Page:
High dose intravenous vitamin C for lyme disease: a safety and tolerability study with an exploratory assessment of treatment efficacy.

Main Article Content

Cory Tichauer Jamie Corroon Rachele Fain Andrew Erlandsen Ryan Bradley

Abstract

Lyme disease is the most common vector-borne disease in the United States with an estimated 476,000 new cases per year. Delays in diagnosis and treatment are common and there is a lack of consensus on the antibiotic therapy protocols to ensure successful outcomes. Much of this discord is due to the observation that more than 50 percent of people treated with conventional antibiotic protocols, which have changed little in the last 30 years, report persistent and/or recurring symptoms within 6 months of completing treatment. Labeled as chronic Lyme or post-treatment Lyme disease, it is a syndrome that afflicts more than 2 million people in the United States and can have a devastating impact on both quality of life and socioeconomic capacity. Despite these known treatment failures, the research community has lacked the funding necessary to advance our understanding of this syndrome or to explore innovative options to improve success. In this regard, complementary and alternative therapies, which are generally not patentable and have little potential for producing large economic gain, are generally disregarded in favor of new designer drugs or old reworked protocols. Intravenous vitamin C is one such example that has research validated effectiveness for a wide range of clinical conditions ranging from infection to cancer care. Achieving serum levels much higher than could be obtained orally, high dose intravenous vitamin C has the capacity to generate a concentration of intracellular peroxide that exerts both cytotoxic and immune stimulating effects. Unfortunately, these high doses of intravenous vitamin C have never been evaluated to establish safety and tolerability in Lyme positive patients. This study’s primary aim is to examine this question with the unique additions of DMSO and calcium EDTA into the formula to enhance tissue penetration and address biofilm formation respectively, both of which are known barriers to antibiotic success. The secondary aim of the study is to determine whether subjects gain relief from Lyme-associated symptoms by tracking changes in both the PROMIS-29 and the Horowitz-Lyme-MSIDS questionnaires. The exploratory objective is to assess changes in Lyme specific labs including the standard immunoblot and the T-cell based Elispot as well as the CD57+ lymphocyte immune marker. Administered at a 75-gram dose twice weekly over 12 weeks, high dose intravenous vitamin C was shown to be both well tolerated and safe. The secondary and exploratory aims of the study provide insight into the potential efficacy of this protocol, as both subjective measures of symptom severity and objective assessment of Lyme biomarkers showed marked improvement. Ultimately, this study paves the way for future research using high dose intravenous vitamin C in Lyme patents either as a stand-alone treatment or in synergy with other therapies. It is this author’s hope that employing an integrative medical approach such as this will eventually see chronic Lyme disease as a rare rather than common occurrence.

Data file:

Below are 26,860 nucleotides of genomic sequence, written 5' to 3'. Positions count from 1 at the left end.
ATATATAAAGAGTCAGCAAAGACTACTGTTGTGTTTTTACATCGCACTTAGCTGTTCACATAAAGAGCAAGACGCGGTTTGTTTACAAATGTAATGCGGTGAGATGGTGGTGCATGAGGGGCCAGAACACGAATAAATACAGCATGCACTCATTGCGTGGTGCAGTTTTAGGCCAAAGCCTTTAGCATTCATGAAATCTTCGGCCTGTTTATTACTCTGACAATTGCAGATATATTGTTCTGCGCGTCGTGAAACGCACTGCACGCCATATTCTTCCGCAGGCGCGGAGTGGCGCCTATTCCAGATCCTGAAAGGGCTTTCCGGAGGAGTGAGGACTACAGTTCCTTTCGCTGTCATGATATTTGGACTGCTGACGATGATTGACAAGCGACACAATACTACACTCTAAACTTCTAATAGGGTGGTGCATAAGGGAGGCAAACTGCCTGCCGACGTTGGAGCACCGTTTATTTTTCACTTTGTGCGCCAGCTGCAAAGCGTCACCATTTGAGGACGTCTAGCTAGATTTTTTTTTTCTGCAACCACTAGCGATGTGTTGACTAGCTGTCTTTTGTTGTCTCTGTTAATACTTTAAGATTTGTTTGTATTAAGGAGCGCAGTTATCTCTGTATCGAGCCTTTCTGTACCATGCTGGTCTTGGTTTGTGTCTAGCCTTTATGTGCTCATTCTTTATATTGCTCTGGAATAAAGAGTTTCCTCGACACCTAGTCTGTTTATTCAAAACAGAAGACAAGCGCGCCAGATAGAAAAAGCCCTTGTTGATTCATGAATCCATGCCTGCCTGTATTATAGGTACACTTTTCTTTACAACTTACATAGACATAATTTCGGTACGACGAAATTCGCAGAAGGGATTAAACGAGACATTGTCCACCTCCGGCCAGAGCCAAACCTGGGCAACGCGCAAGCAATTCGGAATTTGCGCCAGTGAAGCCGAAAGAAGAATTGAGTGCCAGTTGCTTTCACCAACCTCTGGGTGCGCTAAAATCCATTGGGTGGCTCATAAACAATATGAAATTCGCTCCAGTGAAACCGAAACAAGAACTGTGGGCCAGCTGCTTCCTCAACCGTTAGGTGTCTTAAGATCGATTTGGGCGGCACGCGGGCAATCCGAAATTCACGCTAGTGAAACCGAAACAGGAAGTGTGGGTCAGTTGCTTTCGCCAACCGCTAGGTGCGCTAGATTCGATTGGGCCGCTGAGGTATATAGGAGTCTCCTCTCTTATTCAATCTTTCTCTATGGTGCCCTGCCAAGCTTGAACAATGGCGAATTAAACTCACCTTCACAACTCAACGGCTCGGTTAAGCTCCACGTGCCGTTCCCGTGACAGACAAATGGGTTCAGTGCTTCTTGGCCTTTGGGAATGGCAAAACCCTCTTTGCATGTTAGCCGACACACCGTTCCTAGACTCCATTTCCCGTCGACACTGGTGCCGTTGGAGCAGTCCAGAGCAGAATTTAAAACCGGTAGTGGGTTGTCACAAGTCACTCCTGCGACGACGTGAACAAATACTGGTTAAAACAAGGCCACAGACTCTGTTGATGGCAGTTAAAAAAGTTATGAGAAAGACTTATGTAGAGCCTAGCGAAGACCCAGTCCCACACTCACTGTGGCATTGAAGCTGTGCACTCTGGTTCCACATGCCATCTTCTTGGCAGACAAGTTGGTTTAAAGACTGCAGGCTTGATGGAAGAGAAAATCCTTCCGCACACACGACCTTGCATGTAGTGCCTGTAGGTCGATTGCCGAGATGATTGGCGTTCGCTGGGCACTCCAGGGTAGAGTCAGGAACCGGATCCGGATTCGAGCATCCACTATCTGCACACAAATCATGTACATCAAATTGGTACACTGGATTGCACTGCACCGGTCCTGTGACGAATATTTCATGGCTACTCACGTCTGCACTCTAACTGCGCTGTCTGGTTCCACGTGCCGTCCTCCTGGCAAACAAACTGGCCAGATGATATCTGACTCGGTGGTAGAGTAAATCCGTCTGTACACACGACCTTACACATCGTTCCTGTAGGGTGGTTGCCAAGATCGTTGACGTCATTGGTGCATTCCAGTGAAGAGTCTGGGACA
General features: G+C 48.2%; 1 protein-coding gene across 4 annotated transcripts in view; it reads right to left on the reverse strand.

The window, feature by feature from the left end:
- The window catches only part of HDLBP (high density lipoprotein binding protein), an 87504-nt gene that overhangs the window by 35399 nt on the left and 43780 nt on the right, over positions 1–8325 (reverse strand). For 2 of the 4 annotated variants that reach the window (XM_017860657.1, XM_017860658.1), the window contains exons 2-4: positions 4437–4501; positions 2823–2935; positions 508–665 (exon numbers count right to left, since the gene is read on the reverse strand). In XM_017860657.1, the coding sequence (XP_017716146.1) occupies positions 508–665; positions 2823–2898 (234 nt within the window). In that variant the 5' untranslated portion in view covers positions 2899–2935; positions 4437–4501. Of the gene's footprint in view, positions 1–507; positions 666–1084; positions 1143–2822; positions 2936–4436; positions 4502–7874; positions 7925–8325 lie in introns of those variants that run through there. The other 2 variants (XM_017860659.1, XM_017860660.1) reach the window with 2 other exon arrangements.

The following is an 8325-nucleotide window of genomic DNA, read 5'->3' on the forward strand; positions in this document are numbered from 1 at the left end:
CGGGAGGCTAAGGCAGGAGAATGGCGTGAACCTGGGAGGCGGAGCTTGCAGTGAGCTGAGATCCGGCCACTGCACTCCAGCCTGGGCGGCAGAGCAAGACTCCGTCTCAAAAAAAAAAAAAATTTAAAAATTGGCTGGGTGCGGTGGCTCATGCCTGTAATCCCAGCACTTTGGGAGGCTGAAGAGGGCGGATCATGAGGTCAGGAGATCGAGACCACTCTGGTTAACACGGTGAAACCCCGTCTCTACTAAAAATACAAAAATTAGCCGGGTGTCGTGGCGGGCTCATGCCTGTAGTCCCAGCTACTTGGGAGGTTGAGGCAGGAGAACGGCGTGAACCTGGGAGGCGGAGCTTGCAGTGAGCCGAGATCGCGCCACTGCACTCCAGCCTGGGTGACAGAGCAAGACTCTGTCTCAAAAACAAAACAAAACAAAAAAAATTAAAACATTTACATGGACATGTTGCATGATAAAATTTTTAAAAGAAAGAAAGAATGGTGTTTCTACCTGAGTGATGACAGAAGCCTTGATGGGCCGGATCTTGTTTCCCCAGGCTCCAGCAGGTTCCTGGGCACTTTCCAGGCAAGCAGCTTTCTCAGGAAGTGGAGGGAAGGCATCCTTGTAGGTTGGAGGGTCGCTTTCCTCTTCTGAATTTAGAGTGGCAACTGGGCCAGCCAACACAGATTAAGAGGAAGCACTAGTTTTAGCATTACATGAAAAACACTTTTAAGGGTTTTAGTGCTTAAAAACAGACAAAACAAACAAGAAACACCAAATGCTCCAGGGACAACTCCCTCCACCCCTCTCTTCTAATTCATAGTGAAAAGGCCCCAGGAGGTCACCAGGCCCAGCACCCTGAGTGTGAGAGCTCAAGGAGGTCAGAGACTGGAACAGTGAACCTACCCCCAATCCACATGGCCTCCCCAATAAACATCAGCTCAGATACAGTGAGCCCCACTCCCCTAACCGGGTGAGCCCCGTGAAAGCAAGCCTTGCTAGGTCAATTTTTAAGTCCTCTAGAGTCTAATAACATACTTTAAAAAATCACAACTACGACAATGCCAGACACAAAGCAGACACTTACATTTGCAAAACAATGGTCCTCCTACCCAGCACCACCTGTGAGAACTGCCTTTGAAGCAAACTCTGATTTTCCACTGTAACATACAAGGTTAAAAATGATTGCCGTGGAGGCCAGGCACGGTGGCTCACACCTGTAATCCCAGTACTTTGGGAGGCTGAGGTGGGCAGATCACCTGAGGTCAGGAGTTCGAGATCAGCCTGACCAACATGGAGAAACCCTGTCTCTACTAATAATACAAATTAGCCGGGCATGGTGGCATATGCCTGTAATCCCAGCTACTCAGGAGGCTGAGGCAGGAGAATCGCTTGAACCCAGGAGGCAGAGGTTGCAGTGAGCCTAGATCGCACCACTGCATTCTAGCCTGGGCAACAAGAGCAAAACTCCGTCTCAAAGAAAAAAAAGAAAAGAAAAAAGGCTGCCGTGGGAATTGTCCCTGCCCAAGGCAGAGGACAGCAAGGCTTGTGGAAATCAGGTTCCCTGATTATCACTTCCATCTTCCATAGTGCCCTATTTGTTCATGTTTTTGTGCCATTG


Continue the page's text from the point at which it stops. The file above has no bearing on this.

Keywords: lyme disease, High dose intravenous vitamin C, vitamin C, treatment efficacy

Article Details

How to Cite
TICHAUER, Cory et al. High dose intravenous vitamin C for lyme disease: a safety and tolerability study with an exploratory assessment of treatment efficacy.. Medical Research Archives, [S.l.], v. 12, n. 1, jan. 2024. ISSN 2375-1924. Available at: <https://esmed.org/MRA/mra/article/view/4941>. Date accessed: 03 mar. 2024. doi: https://doi.org/10.18103/mra.v12i1.4941.
Section
Research Articles

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